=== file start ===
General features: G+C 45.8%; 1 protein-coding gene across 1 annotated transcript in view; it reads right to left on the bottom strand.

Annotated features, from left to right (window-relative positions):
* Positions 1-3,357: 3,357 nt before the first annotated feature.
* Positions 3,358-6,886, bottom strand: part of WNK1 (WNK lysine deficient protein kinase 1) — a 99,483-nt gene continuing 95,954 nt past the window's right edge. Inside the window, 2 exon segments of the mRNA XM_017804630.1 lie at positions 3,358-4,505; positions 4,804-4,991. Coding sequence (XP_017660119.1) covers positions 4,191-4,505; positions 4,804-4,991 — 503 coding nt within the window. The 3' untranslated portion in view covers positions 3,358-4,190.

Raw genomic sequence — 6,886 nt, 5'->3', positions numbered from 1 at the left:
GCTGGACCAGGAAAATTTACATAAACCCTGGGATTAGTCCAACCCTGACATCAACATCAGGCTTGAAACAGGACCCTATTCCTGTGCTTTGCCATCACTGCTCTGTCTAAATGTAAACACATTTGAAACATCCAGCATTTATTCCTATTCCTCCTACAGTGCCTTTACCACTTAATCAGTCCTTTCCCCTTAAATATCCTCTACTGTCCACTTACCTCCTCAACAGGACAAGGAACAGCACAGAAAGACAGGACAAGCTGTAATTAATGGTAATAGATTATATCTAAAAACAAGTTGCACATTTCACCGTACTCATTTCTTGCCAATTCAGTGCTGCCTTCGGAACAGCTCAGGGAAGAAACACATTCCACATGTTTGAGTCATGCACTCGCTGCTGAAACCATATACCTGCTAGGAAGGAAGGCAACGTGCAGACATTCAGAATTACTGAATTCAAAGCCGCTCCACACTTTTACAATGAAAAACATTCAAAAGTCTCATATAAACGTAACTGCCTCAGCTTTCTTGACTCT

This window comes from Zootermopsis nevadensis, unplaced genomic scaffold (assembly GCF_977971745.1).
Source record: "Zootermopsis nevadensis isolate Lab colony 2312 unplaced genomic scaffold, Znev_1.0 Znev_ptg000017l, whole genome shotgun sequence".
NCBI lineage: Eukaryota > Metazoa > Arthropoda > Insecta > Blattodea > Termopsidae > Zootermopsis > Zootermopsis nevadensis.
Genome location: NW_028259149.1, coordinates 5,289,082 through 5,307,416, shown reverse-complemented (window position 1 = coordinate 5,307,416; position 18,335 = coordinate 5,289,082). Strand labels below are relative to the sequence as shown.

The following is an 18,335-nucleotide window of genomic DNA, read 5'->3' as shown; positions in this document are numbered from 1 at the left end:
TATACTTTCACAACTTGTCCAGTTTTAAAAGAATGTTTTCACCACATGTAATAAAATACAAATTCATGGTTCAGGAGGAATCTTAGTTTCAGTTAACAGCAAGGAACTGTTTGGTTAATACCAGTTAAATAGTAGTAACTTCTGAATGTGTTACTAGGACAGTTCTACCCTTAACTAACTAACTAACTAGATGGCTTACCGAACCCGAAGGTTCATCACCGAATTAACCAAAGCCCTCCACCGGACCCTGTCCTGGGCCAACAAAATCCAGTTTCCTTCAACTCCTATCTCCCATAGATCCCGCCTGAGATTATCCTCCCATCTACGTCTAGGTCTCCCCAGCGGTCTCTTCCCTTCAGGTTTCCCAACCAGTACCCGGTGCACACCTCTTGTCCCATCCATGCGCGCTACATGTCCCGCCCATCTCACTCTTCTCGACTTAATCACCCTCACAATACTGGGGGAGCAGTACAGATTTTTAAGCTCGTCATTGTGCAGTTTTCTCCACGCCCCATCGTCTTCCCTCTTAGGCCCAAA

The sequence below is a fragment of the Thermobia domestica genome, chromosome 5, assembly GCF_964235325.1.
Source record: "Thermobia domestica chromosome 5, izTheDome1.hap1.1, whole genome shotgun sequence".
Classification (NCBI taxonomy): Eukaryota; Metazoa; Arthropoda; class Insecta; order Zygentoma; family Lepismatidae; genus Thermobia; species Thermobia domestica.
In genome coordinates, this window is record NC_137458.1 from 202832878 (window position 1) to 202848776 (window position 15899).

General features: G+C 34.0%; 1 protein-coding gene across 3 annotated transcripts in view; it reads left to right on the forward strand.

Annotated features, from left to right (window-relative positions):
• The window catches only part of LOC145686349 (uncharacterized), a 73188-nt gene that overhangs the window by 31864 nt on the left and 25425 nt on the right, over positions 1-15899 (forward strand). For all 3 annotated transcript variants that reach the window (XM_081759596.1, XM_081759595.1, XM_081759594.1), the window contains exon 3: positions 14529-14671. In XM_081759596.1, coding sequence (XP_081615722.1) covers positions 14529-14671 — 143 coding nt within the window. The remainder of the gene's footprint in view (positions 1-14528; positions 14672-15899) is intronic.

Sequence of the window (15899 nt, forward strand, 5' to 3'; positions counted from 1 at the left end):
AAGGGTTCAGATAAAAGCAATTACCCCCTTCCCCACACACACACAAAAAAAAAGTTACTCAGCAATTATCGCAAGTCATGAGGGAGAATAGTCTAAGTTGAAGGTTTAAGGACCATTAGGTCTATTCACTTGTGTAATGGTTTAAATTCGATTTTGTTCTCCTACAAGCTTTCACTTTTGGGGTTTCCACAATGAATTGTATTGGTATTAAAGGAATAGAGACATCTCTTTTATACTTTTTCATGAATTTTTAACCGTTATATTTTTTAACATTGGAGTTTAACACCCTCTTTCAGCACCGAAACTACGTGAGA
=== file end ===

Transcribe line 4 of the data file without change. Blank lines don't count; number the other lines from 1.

* Positions 3,358-6,886, bottom strand: part of WNK1 (WNK lysine deficient protein kinase 1) — a 99,483-nt gene continuing 95,954 nt past the window's right edge. Inside the window, 2 exon segments of the mRNA XM_017804630.1 lie at positions 3,358-4,505; positions 4,804-4,991. Coding sequence (XP_017660119.1) covers positions 4,191-4,505; positions 4,804-4,991 — 503 coding nt within the window. The 3' untranslated portion in view covers positions 3,358-4,190.